Data are provided by the Western Pennsylvania Data Regional Center (WPRDC). Beaver County Crash data is just one of the thousands of datasets available in the website.
This webpage has been created as short byte of the 05-839 class at CMU in Spring'17. All the work showed here is based on the tutorial designed by Jen Mankoff and Nikola Banovic.
If you want to work directly with the whole dataset, just visit the Google Fusion Table and create your own visualization and story.
People can assume more accident happen on road sections with the highest AADT, but it is not the case. Explore the map to find inconsistences on that assumption. You will discover particular sections with a high concentration of accidents.
Trips patterns and origin-destination pairs changes depending on day of the week. The usual weekday pattern is modified. Check how around golf clubs there are only accidents during the weekends.
The distribution of accidents is pretty uniform. Considering that the level of traffic over the weekends is lower, there is a higher level of accident over the weekends when comparing to the AADT data.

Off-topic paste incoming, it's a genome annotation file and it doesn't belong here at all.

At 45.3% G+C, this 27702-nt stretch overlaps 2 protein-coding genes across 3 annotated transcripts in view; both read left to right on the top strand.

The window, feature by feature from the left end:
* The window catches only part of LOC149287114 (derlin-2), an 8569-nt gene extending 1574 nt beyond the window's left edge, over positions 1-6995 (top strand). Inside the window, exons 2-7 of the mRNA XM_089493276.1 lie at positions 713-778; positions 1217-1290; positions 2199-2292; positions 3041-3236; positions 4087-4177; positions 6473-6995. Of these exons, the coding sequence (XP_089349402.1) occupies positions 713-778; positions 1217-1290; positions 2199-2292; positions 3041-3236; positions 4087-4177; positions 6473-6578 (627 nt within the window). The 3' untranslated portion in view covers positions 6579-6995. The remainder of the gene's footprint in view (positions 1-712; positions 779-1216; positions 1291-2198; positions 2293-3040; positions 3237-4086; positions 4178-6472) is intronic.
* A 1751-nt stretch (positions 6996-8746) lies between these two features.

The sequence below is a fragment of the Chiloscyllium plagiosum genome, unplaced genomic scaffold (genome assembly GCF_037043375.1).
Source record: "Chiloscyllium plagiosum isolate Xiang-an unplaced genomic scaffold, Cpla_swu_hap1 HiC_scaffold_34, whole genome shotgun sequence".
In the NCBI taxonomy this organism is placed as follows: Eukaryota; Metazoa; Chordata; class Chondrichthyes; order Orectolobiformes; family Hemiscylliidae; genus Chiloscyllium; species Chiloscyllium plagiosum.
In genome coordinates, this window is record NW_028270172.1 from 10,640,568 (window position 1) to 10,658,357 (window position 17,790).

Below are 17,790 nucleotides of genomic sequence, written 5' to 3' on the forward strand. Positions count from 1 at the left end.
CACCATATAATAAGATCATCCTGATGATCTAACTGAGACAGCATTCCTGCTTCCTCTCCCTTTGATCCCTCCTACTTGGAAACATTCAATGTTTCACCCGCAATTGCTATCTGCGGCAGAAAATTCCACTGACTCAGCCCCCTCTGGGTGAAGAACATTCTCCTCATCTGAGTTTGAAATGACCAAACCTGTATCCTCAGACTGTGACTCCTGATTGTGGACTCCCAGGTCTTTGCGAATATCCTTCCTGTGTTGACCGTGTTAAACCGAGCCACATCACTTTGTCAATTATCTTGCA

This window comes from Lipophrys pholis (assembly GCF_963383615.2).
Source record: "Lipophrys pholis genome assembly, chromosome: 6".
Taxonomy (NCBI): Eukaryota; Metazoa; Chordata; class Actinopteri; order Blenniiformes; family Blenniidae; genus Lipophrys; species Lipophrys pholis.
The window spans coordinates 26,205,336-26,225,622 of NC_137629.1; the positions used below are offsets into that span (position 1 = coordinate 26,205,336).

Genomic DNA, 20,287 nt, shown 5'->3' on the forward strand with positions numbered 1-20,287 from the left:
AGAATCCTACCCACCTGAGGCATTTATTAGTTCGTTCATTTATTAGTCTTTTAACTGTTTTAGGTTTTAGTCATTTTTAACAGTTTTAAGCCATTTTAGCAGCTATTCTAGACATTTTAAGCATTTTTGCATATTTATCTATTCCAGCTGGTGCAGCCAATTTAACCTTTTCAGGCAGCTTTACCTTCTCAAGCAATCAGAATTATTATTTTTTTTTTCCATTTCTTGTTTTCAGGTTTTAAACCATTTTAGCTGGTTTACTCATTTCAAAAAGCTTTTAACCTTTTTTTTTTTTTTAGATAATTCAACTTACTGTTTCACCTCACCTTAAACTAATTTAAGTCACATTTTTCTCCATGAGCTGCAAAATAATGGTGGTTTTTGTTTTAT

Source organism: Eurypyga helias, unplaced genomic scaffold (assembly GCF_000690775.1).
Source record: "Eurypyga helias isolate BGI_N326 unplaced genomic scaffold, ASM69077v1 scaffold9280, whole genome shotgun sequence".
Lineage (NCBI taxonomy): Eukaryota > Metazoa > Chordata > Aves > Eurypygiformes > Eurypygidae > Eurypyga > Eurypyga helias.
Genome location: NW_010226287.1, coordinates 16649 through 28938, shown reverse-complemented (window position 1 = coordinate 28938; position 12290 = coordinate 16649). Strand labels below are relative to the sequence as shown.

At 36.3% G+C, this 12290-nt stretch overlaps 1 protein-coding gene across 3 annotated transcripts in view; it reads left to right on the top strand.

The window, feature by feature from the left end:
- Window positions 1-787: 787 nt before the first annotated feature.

Traffic accidents hide not only a spatial meaning considering where they happen over the time, but as well, segmentation by age can tell lots of things about the lyfestyles of people and the risky ranges. It seems that 16 years old drivers use mostly their car for going out on weekends, and not for going to the work or to the high school as older teenagers. However, when people turn 19 years old, again there is an intense use of cars over the weekends. Due to the high level of crashes, we can assume that somehow it is related to going out on Fridays night.
By studying and analyzing the location of youngest drivers accidents we can detect that actually they are not in the more dangerous sections, where more accidents happen, but on other locations. It would be interesting to cross those locations with the locations of institutes.